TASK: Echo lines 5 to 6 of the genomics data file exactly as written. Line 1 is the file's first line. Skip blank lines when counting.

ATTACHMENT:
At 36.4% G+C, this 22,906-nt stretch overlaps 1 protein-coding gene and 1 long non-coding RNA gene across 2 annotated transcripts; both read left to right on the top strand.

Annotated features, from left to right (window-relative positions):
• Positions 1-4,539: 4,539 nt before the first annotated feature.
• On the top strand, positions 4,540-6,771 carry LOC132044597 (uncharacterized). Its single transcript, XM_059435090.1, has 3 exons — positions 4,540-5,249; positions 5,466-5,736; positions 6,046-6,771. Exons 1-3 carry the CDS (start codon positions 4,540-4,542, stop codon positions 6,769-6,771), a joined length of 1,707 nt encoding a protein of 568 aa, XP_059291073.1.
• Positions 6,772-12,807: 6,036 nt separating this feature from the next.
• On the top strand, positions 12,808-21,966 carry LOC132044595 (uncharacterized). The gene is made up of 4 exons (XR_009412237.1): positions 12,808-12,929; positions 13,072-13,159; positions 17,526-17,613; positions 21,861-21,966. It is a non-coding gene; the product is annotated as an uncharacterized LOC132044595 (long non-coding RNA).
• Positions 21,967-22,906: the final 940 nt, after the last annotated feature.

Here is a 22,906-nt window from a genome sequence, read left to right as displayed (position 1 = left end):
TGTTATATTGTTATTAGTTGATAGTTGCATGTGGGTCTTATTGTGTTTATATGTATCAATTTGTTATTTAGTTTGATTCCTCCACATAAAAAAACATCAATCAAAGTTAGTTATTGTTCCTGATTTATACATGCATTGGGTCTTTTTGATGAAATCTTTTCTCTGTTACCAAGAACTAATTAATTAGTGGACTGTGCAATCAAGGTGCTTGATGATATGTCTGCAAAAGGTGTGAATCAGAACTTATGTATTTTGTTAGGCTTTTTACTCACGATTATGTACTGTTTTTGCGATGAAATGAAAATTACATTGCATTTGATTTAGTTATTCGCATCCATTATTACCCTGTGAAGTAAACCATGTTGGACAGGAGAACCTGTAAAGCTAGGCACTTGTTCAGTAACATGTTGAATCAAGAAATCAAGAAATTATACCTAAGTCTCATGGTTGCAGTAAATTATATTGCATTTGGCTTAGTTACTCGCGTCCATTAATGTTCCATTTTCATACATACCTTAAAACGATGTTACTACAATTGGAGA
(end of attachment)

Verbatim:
• Positions 6,772-12,807: 6,036 nt separating this feature from the next.
• On the top strand, positions 12,808-21,966 carry LOC132044595 (uncharacterized). The gene is made up of 4 exons (XR_009412237.1): positions 12,808-12,929; positions 13,072-13,159; positions 17,526-17,613; positions 21,861-21,966. It is a non-coding gene; the product is annotated as an uncharacterized LOC132044595 (long non-coding RNA).